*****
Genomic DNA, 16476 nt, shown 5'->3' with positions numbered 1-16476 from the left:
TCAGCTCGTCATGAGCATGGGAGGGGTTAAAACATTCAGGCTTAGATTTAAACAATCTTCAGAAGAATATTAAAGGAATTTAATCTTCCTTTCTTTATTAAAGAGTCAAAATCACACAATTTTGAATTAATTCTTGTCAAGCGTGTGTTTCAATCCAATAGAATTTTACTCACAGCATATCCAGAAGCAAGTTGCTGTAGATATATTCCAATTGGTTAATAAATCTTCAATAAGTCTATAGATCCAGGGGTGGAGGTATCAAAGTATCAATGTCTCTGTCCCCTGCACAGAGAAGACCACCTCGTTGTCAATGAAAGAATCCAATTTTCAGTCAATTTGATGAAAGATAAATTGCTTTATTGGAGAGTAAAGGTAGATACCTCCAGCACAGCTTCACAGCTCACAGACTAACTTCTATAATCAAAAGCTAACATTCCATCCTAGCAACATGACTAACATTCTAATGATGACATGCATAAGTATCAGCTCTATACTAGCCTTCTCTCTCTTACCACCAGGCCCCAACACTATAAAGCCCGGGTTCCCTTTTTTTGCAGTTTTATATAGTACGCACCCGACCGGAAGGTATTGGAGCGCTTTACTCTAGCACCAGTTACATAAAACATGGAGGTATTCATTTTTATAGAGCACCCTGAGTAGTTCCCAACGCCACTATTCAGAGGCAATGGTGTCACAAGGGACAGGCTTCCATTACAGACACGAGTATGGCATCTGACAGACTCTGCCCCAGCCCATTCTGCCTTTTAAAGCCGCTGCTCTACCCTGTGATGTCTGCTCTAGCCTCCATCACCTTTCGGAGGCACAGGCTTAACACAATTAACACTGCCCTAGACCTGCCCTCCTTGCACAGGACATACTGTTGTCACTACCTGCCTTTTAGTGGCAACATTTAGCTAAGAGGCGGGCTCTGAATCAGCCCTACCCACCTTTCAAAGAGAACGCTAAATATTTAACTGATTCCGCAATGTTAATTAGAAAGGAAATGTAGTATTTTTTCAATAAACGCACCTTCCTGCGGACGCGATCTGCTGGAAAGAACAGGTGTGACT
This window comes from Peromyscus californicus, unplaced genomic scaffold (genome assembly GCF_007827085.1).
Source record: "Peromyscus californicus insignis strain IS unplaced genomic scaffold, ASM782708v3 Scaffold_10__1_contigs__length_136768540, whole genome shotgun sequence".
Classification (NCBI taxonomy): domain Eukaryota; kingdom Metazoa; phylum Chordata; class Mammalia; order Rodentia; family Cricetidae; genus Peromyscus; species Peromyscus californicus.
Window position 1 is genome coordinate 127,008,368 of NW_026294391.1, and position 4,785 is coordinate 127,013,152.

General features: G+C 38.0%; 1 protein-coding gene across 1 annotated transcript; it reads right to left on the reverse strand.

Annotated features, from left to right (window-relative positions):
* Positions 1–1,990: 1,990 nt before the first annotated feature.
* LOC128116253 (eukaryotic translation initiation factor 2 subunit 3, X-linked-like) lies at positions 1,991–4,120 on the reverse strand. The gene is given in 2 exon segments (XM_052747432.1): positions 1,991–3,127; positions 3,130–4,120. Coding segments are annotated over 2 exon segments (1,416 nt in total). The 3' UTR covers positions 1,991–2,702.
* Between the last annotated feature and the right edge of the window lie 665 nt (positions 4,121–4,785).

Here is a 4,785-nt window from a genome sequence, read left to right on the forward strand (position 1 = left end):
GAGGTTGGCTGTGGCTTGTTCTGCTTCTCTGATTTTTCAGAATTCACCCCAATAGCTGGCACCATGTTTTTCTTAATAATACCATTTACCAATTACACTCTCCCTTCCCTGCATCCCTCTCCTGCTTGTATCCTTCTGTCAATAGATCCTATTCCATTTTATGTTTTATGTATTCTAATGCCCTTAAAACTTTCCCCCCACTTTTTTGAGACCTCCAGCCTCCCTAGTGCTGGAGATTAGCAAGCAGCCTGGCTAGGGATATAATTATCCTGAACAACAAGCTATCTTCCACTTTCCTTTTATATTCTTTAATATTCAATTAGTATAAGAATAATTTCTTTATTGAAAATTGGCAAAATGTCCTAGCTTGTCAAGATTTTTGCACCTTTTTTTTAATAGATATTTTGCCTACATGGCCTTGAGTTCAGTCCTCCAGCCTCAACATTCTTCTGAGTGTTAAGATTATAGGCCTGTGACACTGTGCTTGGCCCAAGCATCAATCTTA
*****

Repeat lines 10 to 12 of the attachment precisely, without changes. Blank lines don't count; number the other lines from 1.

* LOC128116253 (eukaryotic translation initiation factor 2 subunit 3, X-linked-like) lies at positions 1,991–4,120 on the reverse strand. The gene is given in 2 exon segments (XM_052747432.1): positions 1,991–3,127; positions 3,130–4,120. Coding segments are annotated over 2 exon segments (1,416 nt in total). The 3' UTR covers positions 1,991–2,702.
* Between the last annotated feature and the right edge of the window lie 665 nt (positions 4,121–4,785).

Here is a 4,785-nt window from a genome sequence, read left to right on the forward strand (position 1 = left end):